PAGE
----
mapproject − Forward and Inverse map transformation of 2-D coordinates |
mapproject infiles −Jparameters −Rwest/east/south/north[r] [ −Ab|B|f|Flon0/lat0 ] [ −C[dx/dy] ] [ −Dc|i|m|p ] [ −E[datum] ] [ −F[k|m|n|i|c|p] ] [ −G[x0/y0][/unit] ] [ −H[nrec] ] [ −I ] [ −Lline.xy[/unit] ] [ −M[flag] ] [ −Q[d|e] [ −S ] [ −T[h]from[/to] ] [ −V ] [ −: ] [ −bi[s][n] ] [ −bo[s][n] ] [ −f[i|o]colinfo ] |
mapproject reads (longitude, latitude) positions
from infiles [or standard input] and computes (x,y)
coordinates using the specified map projection and scales.
Optionally, it can read (x,y) positions and compute
(longitude, latitude) values doing the inverse
transformation. This can be used to transform linear (x,y)
points obtained by digitizing a map of known projection to
geographical coordinates. May also calculate distances along
track, to a fixed point, or closest approach to a line.
Finally, can be used to perform various datum conversions.
Additional data fields are permitted after the first 2
columns which must have (longitude,latitude) or (x,y). See
option −: on how to read (latitude,longitude)
files. |
infiles |
Data file(s) to be transformed. If not given, standard input is read. |
−J |
Selects the map projection. The following character determines the projection. If the character is upper case then the argument(s) supplied as scale(s) is interpreted to be the map width (or axis lengths), else the scale argument(s) is the map scale (see its definition for each projection). UNIT is cm, inch, or m, depending on the MEASURE_UNIT setting in .gmtdefaults4, but this can be overridden on the command line by appending c, i, or m to the scale/width values. Append h, +, or - to the given width if you instead want to set map height, the maximum dimension, or the minimum dimension, respectively [Default is w for width]. |
The ellipsoid used in the map projections is
user-definable by editing the .gmtdefaults4 file in your
home directory. 63 commonly used ellipsoids and a spheroid
are currently supported, and users may also specify their
own ellipsoid parameters (see man gmtdefaults for more
details). GMT default is WGS-84. Several GMT
parameters can affect the projection: ELLIPSOID,
INTERPOLANT, MAP_SCALE_FACTOR, and
MEASURE_UNIT; see the gmtdefaults man page for
details. |
CYLINDRICAL PROJECTIONS: |
−Jclon0/lat0/scale or −JClon0/lat0/width (Cassini). |
Give projection center and scale (1:xxxx or UNIT/degree). |
−Jclon0/lat0/scale or −JClon0/lat0/width (Cassini). |
Give projection center and scale (1:xxxx or UNIT/degree). |
−Jjlon0/scale or −JJlon0/width (Miller Cylindrical Projection). |
Give the central meridian and scale (1:xxxx or UNIT/degree). |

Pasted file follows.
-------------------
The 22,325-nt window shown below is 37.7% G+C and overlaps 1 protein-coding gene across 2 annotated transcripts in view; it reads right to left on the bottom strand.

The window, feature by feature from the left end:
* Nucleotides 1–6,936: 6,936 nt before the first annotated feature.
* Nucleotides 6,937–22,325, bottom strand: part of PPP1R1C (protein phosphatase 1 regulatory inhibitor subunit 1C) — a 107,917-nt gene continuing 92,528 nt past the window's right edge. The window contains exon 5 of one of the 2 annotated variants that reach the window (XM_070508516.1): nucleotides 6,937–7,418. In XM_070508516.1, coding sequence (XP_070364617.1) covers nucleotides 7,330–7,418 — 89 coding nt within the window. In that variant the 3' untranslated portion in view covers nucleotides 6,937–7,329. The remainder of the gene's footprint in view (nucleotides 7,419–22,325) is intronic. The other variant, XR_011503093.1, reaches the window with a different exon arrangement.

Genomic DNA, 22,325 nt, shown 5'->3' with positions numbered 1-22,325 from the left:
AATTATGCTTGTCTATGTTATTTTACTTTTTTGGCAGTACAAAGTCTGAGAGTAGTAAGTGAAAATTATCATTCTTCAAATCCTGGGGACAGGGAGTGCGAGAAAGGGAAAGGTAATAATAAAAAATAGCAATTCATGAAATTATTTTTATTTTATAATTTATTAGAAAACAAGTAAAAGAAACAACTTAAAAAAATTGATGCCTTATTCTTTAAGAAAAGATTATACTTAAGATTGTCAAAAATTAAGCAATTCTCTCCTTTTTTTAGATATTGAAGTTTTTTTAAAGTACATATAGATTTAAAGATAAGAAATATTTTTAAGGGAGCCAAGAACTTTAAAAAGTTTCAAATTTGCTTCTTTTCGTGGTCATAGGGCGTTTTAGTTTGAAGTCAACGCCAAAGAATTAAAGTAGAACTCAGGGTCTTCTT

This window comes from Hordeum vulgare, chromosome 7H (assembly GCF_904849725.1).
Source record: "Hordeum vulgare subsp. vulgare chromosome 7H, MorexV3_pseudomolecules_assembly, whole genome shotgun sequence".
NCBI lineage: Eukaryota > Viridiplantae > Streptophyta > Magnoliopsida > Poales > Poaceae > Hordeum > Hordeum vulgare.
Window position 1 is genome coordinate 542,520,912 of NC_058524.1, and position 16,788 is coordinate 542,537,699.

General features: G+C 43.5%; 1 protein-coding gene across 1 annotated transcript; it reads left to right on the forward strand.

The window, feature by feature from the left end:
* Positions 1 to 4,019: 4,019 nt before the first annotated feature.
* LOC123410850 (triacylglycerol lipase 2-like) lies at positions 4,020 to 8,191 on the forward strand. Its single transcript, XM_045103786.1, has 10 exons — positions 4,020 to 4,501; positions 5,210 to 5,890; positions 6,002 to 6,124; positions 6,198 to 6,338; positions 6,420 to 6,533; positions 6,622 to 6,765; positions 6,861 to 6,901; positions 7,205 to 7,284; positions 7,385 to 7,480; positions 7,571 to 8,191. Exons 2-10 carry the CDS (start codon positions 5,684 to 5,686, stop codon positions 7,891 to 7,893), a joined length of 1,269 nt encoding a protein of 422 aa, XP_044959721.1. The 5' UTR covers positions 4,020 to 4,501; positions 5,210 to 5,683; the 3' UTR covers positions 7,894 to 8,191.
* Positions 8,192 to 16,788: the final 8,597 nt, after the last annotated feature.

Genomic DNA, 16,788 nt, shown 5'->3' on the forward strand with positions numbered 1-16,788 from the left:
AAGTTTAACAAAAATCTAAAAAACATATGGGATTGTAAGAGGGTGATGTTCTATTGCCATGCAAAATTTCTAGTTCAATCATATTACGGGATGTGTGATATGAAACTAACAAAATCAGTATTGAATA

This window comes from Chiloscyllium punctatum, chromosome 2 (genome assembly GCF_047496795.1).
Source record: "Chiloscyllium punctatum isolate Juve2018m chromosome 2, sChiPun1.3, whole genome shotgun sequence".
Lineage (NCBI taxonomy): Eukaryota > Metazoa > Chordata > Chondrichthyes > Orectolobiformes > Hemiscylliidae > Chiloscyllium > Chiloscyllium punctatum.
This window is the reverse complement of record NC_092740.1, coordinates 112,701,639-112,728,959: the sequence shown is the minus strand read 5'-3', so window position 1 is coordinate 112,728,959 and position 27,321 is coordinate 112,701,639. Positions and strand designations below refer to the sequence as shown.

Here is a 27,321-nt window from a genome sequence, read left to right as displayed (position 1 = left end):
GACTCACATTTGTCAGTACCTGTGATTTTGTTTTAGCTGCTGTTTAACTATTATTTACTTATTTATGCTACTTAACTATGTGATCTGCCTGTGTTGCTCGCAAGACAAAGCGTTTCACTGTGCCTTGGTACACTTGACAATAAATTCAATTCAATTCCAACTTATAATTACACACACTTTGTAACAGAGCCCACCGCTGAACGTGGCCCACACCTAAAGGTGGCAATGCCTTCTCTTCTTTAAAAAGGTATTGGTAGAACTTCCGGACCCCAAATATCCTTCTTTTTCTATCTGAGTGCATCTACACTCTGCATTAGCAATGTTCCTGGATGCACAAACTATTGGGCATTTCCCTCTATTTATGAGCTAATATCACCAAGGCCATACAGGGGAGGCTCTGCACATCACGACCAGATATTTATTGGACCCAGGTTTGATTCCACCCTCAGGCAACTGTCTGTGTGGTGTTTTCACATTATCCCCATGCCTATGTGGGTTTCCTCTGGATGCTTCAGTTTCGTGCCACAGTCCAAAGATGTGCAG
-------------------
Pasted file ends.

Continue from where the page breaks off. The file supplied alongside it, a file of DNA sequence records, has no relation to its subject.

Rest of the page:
−Jmparameters (Mercator [C]). |
Specify one of: |
−Jmscale or −JMwidth |
Give scale along equator (1:xxxx or UNIT/degree). |
−Jmlon0/lat0/scale or −JMlon0/lat0/width |
Give central meridian, standard latitude and scale along parallel (1:xxxx or UNIT/degree). |
−Joparameters (Oblique Mercator [C]). |
Specify one of: |
−Joalon0/lat0/azimuth/scale or −JOalon0/lat0/azimuth/width |
Set projection center, azimuth of oblique equator, and scale. |
−Joblon0/lat0/lon1/lat1/scale or −JOblon0/lat0/lon1/lat1/scale |
Set projection center, another point on the oblique equator, and scale. |
−Joclon0/lat0/lonp/latp/scale or −JOclon0/lat0/lonp/latp/scale |
Set projection center, pole of oblique projection, and scale. |
Give scale along oblique equator (1:xxxx or UNIT/degree). |
−Jqlon0/scale or −JQlon0/width (Equidistant Cylindrical Projection (Plate Carree)). |
Give the central meridian and scale (1:xxxx or UNIT/degree). |
−Jtparameters (Transverse Mercator [C]). |
Specify one of: |
−Jtlon0/scale or −JTlon0/width |
Give the central meridian and scale (1:xxxx or UNIT/degree). |
−Jtlon0/lat0/scale or −JTlon0/lat0/width |
Give projection center and scale (1:xxxx or UNIT/degree). |
−Juzone/scale or −JUzone/width (UTM - Universal Transverse Mercator [C]). |
Give the zone number (1-60) and scale (1:xxxx or
UNIT/degree). |
−Jylon0/lats/scale or −JYlon0/lats/width (Basic Cylindrical Projections [E]). |
Give the central meridian, standard parallel, and scale (1:xxxx or UNIT/degree). The standard parallel is typically one of these (but can be any value): |
45 - The Peters projection |
AZIMUTHAL PROJECTIONS: Except for polar aspects, −Rw/e/s/n will be reset to −Rg. Use −R<...>r for smaller regions. |
−Jalon0/lat0/scale or −JAlon0/lat0/width (Lambert [E]). |
lon0/lat0 specifies the projection center. Give scale as 1:xxxx or radius/lat, where radius is distance in UNIT from origin to the oblique latitude lat. |
−Jelon0/lat0/scale or −JElon0/lat0/width (Equidistant). |
lon0/lat0 specifies the projection center. Give scale as 1:xxxx or radius/lat, where radius is distance in UNIT from origin to the oblique latitude lat. |
−Jflon0/lat0/horizon/scale or −JFlon0/lat0/horizon/width (Gnomonic). |